Is artificial intelligence taking over the world?

Odrija Kalve

Q&A with Juhan Soomets, the winner of the Baltic Young Artist Award


On 4 November, at the Latvian National Museum of Art, the first-ever Baltic Young Artist Award was presented to Juhan Soomets. Having been chosen from 53 nominees, that same evening Soomets’ exhibition featuring an interactive art installation, The Artist’s Room, was ceremoniously opened in the Museum’s 4th floor exhibition hall. It will be open for viewing through 27 November.

The Artist’s Room at the Latvian National Museum of Art. Photo: Kristīne Madjare

“I am proud of the award as an opportunity to exhibit my work at the Latvian National Museum of Art,” said Soomets after receiving the award. “At the forefront of my installation is the involvement of the viewer. The sound compositions that the viewer can create by simultaneously touching the aluminum and copper ‘strings’ is a seemingly authentic and individual experience. Nevertheless, behind it is a program that dictates the boundaries of this experience. How much do we know about this as we spend an increasing amount of time in virtual environments? How ready are we to incorporate this into our art experience as well?”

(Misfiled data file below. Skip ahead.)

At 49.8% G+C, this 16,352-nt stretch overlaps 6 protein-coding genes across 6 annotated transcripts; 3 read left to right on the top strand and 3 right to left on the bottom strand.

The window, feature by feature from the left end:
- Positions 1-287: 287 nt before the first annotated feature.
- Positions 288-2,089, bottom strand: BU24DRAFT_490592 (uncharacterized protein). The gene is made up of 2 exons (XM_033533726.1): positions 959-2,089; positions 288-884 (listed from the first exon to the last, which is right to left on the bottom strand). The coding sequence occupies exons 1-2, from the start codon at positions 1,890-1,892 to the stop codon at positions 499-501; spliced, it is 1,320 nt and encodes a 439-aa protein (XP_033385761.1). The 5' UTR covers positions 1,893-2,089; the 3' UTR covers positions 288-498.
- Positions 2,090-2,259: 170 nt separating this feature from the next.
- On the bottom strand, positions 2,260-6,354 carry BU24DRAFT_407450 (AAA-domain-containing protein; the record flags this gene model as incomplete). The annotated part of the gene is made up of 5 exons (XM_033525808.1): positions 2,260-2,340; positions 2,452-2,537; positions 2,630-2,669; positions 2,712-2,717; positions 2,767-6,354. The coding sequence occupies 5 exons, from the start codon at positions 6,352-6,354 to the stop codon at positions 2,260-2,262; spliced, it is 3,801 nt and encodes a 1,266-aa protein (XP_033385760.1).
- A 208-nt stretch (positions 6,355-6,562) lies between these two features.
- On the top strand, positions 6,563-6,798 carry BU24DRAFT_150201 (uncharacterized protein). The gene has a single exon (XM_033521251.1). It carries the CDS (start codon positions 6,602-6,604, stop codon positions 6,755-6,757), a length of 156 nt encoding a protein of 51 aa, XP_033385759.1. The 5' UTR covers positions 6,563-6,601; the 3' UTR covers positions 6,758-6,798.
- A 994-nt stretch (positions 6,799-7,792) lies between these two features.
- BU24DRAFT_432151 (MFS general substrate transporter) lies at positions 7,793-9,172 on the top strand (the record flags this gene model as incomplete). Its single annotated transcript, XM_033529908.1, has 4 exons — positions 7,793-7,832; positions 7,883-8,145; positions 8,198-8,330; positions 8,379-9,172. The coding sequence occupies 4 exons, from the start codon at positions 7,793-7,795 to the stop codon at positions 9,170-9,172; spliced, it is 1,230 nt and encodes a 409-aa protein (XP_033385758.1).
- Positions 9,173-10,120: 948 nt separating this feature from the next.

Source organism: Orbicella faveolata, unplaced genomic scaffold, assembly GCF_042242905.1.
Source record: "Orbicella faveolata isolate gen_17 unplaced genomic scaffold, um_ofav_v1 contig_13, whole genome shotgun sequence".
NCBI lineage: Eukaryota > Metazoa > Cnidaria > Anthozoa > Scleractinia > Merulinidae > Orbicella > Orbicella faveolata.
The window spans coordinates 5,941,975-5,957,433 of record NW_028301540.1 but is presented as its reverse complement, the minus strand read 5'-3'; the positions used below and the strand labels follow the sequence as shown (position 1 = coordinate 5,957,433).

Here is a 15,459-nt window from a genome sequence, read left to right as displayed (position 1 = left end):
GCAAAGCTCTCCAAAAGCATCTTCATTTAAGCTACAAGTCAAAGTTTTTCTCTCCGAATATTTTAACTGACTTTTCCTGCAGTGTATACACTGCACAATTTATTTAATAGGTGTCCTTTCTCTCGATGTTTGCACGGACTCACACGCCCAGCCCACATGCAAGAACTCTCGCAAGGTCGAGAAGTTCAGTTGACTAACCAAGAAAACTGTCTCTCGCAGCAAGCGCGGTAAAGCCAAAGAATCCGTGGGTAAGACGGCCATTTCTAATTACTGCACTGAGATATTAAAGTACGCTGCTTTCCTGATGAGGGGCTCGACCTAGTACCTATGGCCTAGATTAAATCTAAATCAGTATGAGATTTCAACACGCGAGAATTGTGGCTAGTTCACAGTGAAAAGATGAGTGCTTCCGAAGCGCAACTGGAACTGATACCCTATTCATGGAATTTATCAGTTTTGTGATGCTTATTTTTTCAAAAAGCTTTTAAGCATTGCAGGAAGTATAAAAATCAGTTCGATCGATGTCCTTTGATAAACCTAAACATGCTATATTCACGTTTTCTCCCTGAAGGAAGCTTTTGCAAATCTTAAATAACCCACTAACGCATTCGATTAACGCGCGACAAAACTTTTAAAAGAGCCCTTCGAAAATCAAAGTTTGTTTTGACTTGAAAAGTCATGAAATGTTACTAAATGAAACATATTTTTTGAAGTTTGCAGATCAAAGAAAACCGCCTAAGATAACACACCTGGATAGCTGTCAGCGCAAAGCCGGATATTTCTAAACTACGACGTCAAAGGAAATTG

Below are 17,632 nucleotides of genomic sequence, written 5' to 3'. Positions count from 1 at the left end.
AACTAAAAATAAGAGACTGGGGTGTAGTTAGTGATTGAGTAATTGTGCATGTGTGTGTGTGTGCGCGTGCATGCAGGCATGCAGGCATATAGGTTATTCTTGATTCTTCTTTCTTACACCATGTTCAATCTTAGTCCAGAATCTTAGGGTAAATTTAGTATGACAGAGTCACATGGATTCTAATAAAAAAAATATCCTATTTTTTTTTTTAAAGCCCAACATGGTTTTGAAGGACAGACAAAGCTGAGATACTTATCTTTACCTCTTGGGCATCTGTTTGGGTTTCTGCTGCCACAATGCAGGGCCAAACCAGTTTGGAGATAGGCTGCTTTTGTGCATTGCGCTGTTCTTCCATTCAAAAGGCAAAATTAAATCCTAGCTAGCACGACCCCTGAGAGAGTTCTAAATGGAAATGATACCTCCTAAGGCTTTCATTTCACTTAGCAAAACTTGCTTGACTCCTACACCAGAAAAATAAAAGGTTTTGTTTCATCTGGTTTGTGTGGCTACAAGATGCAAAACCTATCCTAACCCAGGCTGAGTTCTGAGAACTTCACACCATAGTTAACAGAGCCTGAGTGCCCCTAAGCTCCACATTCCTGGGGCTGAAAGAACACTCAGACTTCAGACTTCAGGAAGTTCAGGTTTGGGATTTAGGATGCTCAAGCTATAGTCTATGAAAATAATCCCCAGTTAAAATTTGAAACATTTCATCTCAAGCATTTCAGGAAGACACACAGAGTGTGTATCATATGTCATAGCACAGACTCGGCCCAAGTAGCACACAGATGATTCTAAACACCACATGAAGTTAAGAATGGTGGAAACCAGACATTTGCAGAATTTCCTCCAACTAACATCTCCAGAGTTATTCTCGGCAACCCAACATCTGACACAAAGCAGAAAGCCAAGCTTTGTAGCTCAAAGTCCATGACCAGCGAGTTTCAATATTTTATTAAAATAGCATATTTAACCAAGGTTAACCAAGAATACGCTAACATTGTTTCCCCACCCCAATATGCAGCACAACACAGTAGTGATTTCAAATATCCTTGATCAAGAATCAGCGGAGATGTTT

In his work The Artist’s Room, Soomets makes use of technologies that have “grown up” together with most of his generation of viewers, and they span five whole decades. The sound design comes from analog synthesizers built in the 1970s. The programming aesthetic is from the 80s, which is when Soomets learned computer science at school. The programming language used in the installation comes from the 90s, when writing code took on the audiovisual shape that we are familiar with today. The computer used in the installation is a year 2000 model, whereas the regulator that manages the touch-sensitive “strings” comes from the “internet-of-things” decade.

Juhan Soomets (1975) graduated from the Estonian Academy of Arts’ Department of New Media (2016), as well as from the Art Education Department at Tallinn University (2004). He currently lives in the village of Triigi in northern Estonia, where in addition to working on his art, he cares for his garden, does carpentry, and teaches cybernetics and robotics at the local primary school. His creative body of work is characterized by playing with combinations – coupling low-tech gadgets with the latest technological innovations.

The Artist’s Room at the Latvian National Museum of Art. Photo: Kristīne Madjare